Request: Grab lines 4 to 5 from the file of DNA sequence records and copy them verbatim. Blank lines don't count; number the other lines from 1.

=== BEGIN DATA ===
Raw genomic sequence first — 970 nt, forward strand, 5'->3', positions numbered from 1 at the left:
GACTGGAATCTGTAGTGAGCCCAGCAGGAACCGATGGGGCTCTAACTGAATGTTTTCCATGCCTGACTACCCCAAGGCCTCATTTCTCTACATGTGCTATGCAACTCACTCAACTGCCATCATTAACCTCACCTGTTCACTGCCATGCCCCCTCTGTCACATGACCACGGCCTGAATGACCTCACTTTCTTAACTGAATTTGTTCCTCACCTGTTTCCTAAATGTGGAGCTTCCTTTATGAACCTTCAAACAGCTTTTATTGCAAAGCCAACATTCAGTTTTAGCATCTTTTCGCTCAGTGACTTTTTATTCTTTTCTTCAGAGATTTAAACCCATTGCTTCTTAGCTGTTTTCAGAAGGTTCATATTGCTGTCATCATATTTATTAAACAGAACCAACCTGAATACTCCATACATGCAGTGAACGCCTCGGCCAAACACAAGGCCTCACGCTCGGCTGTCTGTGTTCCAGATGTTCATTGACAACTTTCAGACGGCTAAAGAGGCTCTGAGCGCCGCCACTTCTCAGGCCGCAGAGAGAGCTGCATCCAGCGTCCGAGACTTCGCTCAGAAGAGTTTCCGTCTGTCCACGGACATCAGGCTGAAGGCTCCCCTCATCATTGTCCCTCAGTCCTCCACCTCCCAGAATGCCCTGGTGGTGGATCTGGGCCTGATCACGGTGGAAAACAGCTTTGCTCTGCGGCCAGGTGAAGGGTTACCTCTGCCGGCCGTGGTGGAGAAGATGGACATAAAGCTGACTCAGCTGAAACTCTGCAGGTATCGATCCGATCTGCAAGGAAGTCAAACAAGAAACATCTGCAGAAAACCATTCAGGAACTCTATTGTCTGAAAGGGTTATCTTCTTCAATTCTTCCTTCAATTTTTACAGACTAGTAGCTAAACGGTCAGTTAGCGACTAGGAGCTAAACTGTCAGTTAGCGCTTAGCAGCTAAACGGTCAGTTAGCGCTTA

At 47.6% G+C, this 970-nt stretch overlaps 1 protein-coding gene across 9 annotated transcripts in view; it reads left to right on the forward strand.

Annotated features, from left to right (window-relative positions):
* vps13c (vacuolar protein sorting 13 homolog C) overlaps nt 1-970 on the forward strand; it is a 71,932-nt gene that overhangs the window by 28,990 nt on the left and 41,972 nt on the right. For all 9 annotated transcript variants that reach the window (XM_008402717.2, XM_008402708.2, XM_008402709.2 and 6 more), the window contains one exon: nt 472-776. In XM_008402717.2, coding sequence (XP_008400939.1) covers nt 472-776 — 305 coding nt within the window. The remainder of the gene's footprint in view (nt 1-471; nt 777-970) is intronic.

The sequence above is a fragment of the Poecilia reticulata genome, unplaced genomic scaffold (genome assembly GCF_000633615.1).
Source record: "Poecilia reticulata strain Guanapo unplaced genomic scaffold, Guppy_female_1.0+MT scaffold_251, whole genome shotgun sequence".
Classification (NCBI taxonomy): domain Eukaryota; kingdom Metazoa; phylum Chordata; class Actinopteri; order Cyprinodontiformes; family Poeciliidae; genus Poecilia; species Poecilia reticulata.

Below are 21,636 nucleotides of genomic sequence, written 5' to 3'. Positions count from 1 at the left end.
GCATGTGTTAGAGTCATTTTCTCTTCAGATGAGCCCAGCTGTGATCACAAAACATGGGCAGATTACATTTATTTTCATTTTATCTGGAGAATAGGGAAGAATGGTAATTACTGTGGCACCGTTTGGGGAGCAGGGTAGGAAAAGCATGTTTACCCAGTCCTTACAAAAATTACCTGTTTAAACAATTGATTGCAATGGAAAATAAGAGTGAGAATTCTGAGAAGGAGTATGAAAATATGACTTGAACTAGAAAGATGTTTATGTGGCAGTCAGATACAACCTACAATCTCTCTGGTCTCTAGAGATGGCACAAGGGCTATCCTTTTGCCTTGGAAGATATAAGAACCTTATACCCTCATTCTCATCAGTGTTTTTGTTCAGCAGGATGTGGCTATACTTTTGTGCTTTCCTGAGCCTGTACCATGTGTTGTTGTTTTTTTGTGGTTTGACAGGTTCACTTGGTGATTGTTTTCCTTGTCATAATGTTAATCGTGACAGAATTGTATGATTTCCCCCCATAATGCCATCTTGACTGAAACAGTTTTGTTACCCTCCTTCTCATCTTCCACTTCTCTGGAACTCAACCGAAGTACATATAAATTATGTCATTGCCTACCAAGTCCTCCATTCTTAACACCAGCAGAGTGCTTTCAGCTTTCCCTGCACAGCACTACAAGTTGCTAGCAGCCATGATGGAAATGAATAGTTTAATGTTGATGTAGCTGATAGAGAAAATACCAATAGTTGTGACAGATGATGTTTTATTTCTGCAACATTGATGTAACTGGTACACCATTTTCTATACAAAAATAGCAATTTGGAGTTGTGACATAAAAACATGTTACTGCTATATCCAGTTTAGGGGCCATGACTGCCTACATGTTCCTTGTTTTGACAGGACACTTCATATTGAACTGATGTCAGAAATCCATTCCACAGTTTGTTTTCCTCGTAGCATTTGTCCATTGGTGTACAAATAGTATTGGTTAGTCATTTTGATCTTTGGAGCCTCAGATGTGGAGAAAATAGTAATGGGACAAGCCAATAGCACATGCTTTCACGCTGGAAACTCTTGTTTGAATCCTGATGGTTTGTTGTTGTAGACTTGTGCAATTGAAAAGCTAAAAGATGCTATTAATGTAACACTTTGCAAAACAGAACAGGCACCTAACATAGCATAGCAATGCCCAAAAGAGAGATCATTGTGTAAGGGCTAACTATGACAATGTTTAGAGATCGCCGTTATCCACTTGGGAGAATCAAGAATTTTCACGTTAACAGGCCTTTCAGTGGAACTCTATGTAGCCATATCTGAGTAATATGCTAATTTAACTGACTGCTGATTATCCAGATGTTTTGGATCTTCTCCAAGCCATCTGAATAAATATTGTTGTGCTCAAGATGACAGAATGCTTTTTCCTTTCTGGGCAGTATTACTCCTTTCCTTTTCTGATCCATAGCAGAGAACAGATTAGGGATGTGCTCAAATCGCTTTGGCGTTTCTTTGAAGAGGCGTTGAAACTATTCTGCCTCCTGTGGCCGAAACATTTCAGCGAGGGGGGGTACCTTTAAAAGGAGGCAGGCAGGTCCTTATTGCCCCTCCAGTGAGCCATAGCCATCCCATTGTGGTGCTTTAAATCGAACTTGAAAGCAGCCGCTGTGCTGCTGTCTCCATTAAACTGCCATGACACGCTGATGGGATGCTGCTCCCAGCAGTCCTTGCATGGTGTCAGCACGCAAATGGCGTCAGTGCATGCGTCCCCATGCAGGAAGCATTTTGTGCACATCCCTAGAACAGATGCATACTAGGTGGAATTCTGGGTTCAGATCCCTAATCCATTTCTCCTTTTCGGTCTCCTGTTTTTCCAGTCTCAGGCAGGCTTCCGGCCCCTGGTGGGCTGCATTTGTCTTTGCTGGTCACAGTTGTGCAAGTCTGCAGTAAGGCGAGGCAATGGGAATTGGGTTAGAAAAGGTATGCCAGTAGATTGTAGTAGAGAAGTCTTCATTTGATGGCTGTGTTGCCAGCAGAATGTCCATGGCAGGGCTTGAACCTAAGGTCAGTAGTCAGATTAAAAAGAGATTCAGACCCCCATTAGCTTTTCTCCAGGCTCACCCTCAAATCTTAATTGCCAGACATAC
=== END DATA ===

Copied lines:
Annotated features, from left to right (window-relative positions):
* vps13c (vacuolar protein sorting 13 homolog C) overlaps nt 1-970 on the forward strand; it is a 71,932-nt gene that overhangs the window by 28,990 nt on the left and 41,972 nt on the right. For all 9 annotated transcript variants that reach the window (XM_008402717.2, XM_008402708.2, XM_008402709.2 and 6 more), the window contains one exon: nt 472-776. In XM_008402717.2, coding sequence (XP_008400939.1) covers nt 472-776 — 305 coding nt within the window. The remainder of the gene's footprint in view (nt 1-471; nt 777-970) is intronic.